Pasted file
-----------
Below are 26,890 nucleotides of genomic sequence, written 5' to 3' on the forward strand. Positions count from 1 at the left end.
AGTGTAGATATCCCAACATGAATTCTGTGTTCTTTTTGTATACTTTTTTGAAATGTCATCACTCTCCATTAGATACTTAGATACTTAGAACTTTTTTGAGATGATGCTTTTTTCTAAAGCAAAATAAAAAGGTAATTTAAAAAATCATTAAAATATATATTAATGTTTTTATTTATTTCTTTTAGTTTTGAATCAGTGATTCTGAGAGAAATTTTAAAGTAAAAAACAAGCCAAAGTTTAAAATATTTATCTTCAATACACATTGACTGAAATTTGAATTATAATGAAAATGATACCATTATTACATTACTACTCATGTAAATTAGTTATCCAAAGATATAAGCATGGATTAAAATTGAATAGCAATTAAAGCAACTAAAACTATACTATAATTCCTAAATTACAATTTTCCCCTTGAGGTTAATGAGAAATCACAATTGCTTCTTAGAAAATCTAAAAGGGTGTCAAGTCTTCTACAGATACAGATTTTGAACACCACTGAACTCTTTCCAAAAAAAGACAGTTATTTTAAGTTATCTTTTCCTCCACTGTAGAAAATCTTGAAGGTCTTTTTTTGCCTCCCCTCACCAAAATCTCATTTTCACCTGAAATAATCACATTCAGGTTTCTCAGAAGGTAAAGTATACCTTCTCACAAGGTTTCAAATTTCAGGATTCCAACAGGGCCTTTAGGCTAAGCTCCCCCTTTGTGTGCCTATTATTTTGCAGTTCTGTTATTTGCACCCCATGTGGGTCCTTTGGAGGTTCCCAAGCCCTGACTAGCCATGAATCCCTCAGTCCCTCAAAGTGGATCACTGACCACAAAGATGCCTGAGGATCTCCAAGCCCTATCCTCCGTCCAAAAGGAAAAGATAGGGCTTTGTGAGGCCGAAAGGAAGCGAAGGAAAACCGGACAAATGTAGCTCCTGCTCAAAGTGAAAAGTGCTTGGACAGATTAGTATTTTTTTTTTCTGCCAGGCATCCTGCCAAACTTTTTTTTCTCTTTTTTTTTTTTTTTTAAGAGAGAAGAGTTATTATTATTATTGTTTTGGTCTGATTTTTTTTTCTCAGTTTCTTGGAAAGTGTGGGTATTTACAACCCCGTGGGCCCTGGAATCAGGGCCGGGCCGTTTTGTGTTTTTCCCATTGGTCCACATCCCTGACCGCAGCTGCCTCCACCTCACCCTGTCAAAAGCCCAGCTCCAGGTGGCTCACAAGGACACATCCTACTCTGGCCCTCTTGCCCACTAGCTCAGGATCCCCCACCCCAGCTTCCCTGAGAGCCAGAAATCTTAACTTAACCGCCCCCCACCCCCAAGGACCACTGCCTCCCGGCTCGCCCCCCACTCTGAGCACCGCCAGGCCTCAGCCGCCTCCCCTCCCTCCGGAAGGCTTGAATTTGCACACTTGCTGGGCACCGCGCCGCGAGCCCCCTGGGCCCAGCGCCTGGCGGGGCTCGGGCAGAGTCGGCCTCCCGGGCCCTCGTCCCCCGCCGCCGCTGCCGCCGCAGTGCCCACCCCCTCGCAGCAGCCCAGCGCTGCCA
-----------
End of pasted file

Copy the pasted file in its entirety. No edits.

Below are 26,890 nucleotides of genomic sequence, written 5' to 3' on the forward strand. Positions count from 1 at the left end.
AGTGTAGATATCCCAACATGAATTCTGTGTTCTTTTTGTATACTTTTTTGAAATGTCATCACTCTCCATTAGATACTTAGATACTTAGAACTTTTTTGAGATGATGCTTTTTTCTAAAGCAAAATAAAAAGGTAATTTAAAAAATCATTAAAATATATATTAATGTTTTTATTTATTTCTTTTAGTTTTGAATCAGTGATTCTGAGAGAAATTTTAAAGTAAAAAACAAGCCAAAGTTTAAAATATTTATCTTCAATACACATTGACTGAAATTTGAATTATAATGAAAATGATACCATTATTACATTACTACTCATGTAAATTAGTTATCCAAAGATATAAGCATGGATTAAAATTGAATAGCAATTAAAGCAACTAAAACTATACTATAATTCCTAAATTACAATTTTCCCCTTGAGGTTAATGAGAAATCACAATTGCTTCTTAGAAAATCTAAAAGGGTGTCAAGTCTTCTACAGATACAGATTTTGAACACCACTGAACTCTTTCCAAAAAAAGACAGTTATTTTAAGTTATCTTTTCCTCCACTGTAGAAAATCTTGAAGGTCTTTTTTTGCCTCCCCTCACCAAAATCTCATTTTCACCTGAAATAATCACATTCAGGTTTCTCAGAAGGTAAAGTATACCTTCTCACAAGGTTTCAAATTTCAGGATTCCAACAGGGCCTTTAGGCTAAGCTCCCCCTTTGTGTGCCTATTATTTTGCAGTTCTGTTATTTGCACCCCATGTGGGTCCTTTGGAGGTTCCCAAGCCCTGACTAGCCATGAATCCCTCAGTCCCTCAAAGTGGATCACTGACCACAAAGATGCCTGAGGATCTCCAAGCCCTATCCTCCGTCCAAAAGGAAAAGATAGGGCTTTGTGAGGCCGAAAGGAAGCGAAGGAAAACCGGACAAATGTAGCTCCTGCTCAAAGTGAAAAGTGCTTGGACAGATTAGTATTTTTTTTTTCTGCCAGGCATCCTGCCAAACTTTTTTTTCTCTTTTTTTTTTTTTTTTAAGAGAGAAGAGTTATTATTATTATTGTTTTGGTCTGATTTTTTTTTCTCAGTTTCTTGGAAAGTGTGGGTATTTACAACCCCGTGGGCCCTGGAATCAGGGCCGGGCCGTTTTGTGTTTTTCCCATTGGTCCACATCCCTGACCGCAGCTGCCTCCACCTCACCCTGTCAAAAGCCCAGCTCCAGGTGGCTCACAAGGACACATCCTACTCTGGCCCTCTTGCCCACTAGCTCAGGATCCCCCACCCCAGCTTCCCTGAGAGCCAGAAATCTTAACTTAACCGCCCCCCACCCCCAAGGACCACTGCCTCCCGGCTCGCCCCCCACTCTGAGCACCGCCAGGCCTCAGCCGCCTCCCCTCCCTCCGGAAGGCTTGAATTTGCACACTTGCTGGGCACCGCGCCGCGAGCCCCCTGGGCCCAGCGCCTGGCGGGGCTCGGGCAGAGTCGGCCTCCCGGGCCCTCGTCCCCCGCCGCCGCTGCCGCCGCAGTGCCCACCCCCTCGCAGCAGCCCAGCGCTGCCA